6 | Spiral hose
Credit/Quelle: FH Münster, IuB

3. Another type of hose used is made of plasticised PVC with a reinforcing spiral (Fig. 6). This hose is smooth on the inside and corrugated on the outside, and the outside diameter is 26.5 mm. The 2 mm wide reinforcement is spiralled at intervals of approx. 7.5 mm and the rib height is 3 mm.

 

7 | Injection hose
Credit/Quelle: FH Münster, IuB

7 | Injection hose
Credit/Quelle: FH Münster, IuB

4. The fourth type of hose is an injection hose (Fig. 7), which is usually used to seal construction joints between two concreting sections. This hose is provided with four rows of slits in the longitudinal direction, through which the injection material emerges during a grouting process. The outer diameter of the hose is 13 mm.

2.2.2 Concrete

Two different concrete mixes were prepared for the tests, which differed significantly regarding the parameters of water penetration resistance, strength and shrinkage behaviour. The strength class listed in Table 1 was determined according to DIN EN 206-1 [5]; the water penetration depth represents the mean maximum water penetration depth of the concrete (determined according to DIN EN 12390-8 [4]). A Portland cement CEM I 52.5 N and grading curve A/B were used for the tests.

Table 1 | Properties of the concrete mixes

Table 1 | Properties of the concrete mixes

The first concrete formulation was designed as a water-impermeable concrete [6]. However, due to the high cement paste content, a strong chemical and autogenous shrinkage was to be expected. This basic shrinkage was to be reduced in the second concrete mix design, which is why the w/c ratio was increased to 0.80 and thus the cement paste content was reduced by about one third. This water-cement ratio inevitably increases the proportion of capillary shrinkage (early shrinkage), which, however, should have no influence on the longitudinal flow of the hose lines. In the first concrete formulation, a superplasticiser was also added, as the concrete was otherwise not sufficiently workable due to the low w/c ratio.

2.3 Test Procedure

Using the described hoses, three test specimens with the dimensions 45 x 12.5 x 12.5 cm were created for each concrete mixture. The test specimens were stripped of their formwork after 24 hours and then stored in a water bath for another 27 days. After the water storage, the test specimens were cut to a length of 40 cm on one side, which ensured a comparable test surface for all test specimens. The tubes were then filled with either cement paste or polyurethane resin. For this purpose, the cut surface was sealed with adhesive tape and the injection material was then filled into upright test specimens.

After a further 24 hours, the specimens were placed in a test rig (cf. Fig. 3) and then subjected to 5 bar water pressure for 72 ± 2 h in accordance with DIN EN 12390-8 [4]. If the test specimens did not show any leaks during this three-day test period, they were then split to measure the water penetration depth into the concrete.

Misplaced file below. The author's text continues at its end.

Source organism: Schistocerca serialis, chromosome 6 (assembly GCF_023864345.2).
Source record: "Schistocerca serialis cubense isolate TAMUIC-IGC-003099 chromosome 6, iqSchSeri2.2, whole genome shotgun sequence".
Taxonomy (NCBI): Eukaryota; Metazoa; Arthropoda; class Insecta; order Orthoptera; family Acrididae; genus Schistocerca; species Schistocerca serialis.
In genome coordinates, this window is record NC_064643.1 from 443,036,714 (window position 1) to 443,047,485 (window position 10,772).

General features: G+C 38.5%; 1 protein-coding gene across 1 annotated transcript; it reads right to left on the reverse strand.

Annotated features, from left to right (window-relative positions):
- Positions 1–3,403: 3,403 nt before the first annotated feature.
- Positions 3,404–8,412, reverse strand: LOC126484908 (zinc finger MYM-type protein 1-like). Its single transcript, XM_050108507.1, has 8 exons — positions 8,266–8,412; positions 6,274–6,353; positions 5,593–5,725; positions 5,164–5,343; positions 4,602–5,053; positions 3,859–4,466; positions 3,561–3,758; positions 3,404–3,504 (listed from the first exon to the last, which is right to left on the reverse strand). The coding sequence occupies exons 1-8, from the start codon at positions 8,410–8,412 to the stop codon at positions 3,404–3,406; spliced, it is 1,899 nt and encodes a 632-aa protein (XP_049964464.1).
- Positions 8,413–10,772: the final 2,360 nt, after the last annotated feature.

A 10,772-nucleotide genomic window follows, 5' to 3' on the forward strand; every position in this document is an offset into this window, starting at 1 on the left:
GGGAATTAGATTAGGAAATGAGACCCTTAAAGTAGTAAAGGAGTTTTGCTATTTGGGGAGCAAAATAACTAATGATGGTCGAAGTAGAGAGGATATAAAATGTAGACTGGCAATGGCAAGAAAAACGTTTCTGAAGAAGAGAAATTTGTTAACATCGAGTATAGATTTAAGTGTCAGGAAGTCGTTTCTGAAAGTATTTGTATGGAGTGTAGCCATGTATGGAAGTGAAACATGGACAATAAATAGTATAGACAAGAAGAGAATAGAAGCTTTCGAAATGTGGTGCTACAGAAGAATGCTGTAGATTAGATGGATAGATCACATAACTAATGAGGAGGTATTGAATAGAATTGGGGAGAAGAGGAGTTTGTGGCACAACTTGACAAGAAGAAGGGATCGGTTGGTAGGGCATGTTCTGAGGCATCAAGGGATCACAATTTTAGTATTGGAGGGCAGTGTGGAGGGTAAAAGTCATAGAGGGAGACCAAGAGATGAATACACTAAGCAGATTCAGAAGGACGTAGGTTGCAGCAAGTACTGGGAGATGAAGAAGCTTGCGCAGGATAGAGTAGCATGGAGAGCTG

3 Examination Results

The tests showed that all smooth hoses (PVC fabric hoses as well as injection hose) exhibited longitudinal flow immediately after the water pressure was applied and before the test pressure of 5 bar was reached. This was characterised by leakage through the side facing away from the water. Some PVC fabric hoses were even partially pressed out of the concrete on the bottom side of the test specimen by the water pressure, resulting in a cylindrical hollow body on the upper side of the specimen (Fig. 8, right).

8 | Water penetration depth into the concrete, and hose
displaced by water pressure
Credit/Quelle: FH Münster, IuB

8 | Water penetration depth into the concrete, and hose
displaced by water pressure
Credit/Quelle: FH Münster, IuB

In contrast, the cable conduits did not show any leaks. After splitting the test specimens, it became apparent that the water penetration depth at the thicker cable protection conduit in the first concrete formulation did not exceed the water penetration depth of the concrete determined in the reference tests (cf. Table 1). The cable conduit with the smaller diameter had an average water penetration depth of 2.5 cm, which was approximately twice as high. In addition, the splitting of the test specimens showed that both concrete mixtures filled the fine interstices of the hose and thus formed a tight bond with the corrugated surface (Fig. 9).


9 | Water penetration depth at the top with corrugated hose
Credit/Quelle: FH Münster, IuB

9 | Water penetration depth at the top with corrugated hose
Credit/Quelle: FH Münster, IuB

Of the spiral hoses, longitudinal flow was already noticeable in two out of six test specimens during the three-day test period. After splitting the initially tight test specimens, it could be seen that the water penetration depth along the hose in the first concrete mix was about 27 cm (Fig. 10). The second concrete mix also showed comparable results, meaning that all test specimens that were leak-proof during the test period exhibited extremely high water penetration depths.

10 | Water penetration depth with spiral hose
Credit/Quelle: FH Münster, IuB

10 | Water penetration depth with spiral hose
Credit/Quelle: FH Münster, IuB

The results of the tests are summarised in Table 2. The yellow marked leakage of the injection materials inside of the hose only occurred when polyurethane resin was used. This could possibly be caused by water residues from sawing on the inner wall of the tube when the test specimens were filled, which reacted with the polyurethane resin to form urea or polyurea with the emission of CO2. So, in the reacted state, the tightness would be negatively affected by the pores formed [7]. However, in the case of the smooth hoses, the longitudinal flow on the outer surface of the hose was so distinct that it happened before any water was discharged from the inside of the hose.